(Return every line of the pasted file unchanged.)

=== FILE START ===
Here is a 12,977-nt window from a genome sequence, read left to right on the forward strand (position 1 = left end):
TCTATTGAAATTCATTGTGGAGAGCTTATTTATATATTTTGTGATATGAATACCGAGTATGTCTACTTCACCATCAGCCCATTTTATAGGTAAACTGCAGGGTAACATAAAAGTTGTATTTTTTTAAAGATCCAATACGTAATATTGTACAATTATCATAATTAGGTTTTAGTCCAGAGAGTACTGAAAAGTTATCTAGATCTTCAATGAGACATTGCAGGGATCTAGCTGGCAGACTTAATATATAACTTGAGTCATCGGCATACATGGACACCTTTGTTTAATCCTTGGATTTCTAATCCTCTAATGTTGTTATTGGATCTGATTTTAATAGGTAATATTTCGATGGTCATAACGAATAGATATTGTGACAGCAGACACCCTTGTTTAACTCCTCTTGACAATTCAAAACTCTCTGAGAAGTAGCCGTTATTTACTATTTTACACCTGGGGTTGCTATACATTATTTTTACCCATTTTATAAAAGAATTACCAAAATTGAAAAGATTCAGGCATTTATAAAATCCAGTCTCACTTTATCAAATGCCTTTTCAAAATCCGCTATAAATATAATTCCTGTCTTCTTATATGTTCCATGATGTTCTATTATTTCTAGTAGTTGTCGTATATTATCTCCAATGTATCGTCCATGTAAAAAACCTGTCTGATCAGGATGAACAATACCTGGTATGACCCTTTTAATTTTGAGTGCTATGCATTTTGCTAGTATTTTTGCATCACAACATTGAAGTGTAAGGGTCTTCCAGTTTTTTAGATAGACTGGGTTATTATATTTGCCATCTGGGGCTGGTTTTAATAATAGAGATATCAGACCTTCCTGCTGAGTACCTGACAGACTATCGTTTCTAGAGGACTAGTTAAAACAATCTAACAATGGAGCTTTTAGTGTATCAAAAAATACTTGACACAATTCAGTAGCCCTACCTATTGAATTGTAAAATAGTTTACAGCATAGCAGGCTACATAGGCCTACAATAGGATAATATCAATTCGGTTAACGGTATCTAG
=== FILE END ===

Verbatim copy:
Here is a 12,977-nt window from a genome sequence, read left to right on the forward strand (position 1 = left end):
TCTATTGAAATTCATTGTGGAGAGCTTATTTATATATTTTGTGATATGAATACCGAGTATGTCTACTTCACCATCAGCCCATTTTATAGGTAAACTGCAGGGTAACATAAAAGTTGTATTTTTTTAAAGATCCAATACGTAATATTGTACAATTATCATAATTAGGTTTTAGTCCAGAGAGTACTGAAAAGTTATCTAGATCTTCAATGAGACATTGCAGGGATCTAGCTGGCAGACTTAATATATAACTTGAGTCATCGGCATACATGGACACCTTTGTTTAATCCTTGGATTTCTAATCCTCTAATGTTGTTATTGGATCTGATTTTAATAGGTAATATTTCGATGGTCATAACGAATAGATATTGTGACAGCAGACACCCTTGTTTAACTCCTCTTGACAATTCAAAACTCTCTGAGAAGTAGCCGTTATTTACTATTTTACACCTGGGGTTGCTATACATTATTTTTACCCATTTTATAAAAGAATTACCAAAATTGAAAAGATTCAGGCATTTATAAAATCCAGTCTCACTTTATCAAATGCCTTTTCAAAATCCGCTATAAATATAATTCCTGTCTTCTTATATGTTCCATGATGTTCTATTATTTCTAGTAGTTGTCGTATATTATCTCCAATGTATCGTCCATGTAAAAAACCTGTCTGATCAGGATGAACAATACCTGGTATGACCCTTTTAATTTTGAGTGCTATGCATTTTGCTAGTATTTTTGCATCACAACATTGAAGTGTAAGGGTCTTCCAGTTTTTTAGATAGACTGGGTTATTATATTTGCCATCTGGGGCTGGTTTTAATAATAGAGATATCAGACCTTCCTGCTGAGTACCTGACAGACTATCGTTTCTAGAGGACTAGTTAAAACAATCTAACAATGGAGCTTTTAGTGTATCAAAAAATACTTGACACAATTCAGTAGCCCTACCTATTGAATTGTAAAATAGTTTACAGCATAGCAGGCTACATAGGCCTACAATAGGATAATATCAATTCGGTTAACGGTATCTAG